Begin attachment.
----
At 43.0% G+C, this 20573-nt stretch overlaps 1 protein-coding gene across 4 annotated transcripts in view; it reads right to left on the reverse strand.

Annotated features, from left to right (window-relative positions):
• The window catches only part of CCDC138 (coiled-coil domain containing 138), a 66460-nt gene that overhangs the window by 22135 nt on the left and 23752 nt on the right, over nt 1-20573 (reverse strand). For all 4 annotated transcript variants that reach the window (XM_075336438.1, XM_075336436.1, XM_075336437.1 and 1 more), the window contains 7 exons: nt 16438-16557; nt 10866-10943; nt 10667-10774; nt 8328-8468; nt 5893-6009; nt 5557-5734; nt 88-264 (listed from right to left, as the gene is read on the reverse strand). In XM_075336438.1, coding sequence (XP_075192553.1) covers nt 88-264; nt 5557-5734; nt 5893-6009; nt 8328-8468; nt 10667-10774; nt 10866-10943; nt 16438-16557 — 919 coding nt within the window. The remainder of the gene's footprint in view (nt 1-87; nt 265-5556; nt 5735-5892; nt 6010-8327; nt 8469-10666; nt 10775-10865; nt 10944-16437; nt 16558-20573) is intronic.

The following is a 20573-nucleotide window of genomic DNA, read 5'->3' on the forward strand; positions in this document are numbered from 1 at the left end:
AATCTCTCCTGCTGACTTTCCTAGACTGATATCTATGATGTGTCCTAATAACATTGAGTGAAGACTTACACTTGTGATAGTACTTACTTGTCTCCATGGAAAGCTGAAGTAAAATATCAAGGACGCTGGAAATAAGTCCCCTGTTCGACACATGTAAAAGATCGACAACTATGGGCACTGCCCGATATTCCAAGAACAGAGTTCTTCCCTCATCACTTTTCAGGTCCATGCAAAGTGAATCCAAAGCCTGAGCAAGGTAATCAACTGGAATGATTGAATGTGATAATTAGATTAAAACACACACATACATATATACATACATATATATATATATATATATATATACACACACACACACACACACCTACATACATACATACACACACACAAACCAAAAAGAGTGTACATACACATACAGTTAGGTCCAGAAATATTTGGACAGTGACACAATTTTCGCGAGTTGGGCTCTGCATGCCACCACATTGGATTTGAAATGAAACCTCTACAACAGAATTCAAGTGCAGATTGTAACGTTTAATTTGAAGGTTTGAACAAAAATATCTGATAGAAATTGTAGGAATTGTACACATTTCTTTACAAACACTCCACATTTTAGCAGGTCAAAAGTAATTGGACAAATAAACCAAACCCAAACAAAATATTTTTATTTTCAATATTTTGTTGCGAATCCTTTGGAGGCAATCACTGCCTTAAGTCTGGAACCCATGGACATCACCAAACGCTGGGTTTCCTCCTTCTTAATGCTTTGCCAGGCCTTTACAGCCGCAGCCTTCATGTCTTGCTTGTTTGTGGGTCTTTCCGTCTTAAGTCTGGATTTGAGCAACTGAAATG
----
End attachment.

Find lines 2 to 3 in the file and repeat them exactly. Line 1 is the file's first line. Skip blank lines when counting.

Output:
Annotated features, from left to right (window-relative positions):
• The window catches only part of CCDC138 (coiled-coil domain containing 138), a 66460-nt gene that overhangs the window by 22135 nt on the left and 23752 nt on the right, over nt 1-20573 (reverse strand). For all 4 annotated transcript variants that reach the window (XM_075336438.1, XM_075336436.1, XM_075336437.1 and 1 more), the window contains 7 exons: nt 16438-16557; nt 10866-10943; nt 10667-10774; nt 8328-8468; nt 5893-6009; nt 5557-5734; nt 88-264 (listed from right to left, as the gene is read on the reverse strand). In XM_075336438.1, coding sequence (XP_075192553.1) covers nt 88-264; nt 5557-5734; nt 5893-6009; nt 8328-8468; nt 10667-10774; nt 10866-10943; nt 16438-16557 — 919 coding nt within the window. The remainder of the gene's footprint in view (nt 1-87; nt 265-5556; nt 5735-5892; nt 6010-8327; nt 8469-10666; nt 10775-10865; nt 10944-16437; nt 16558-20573) is intronic.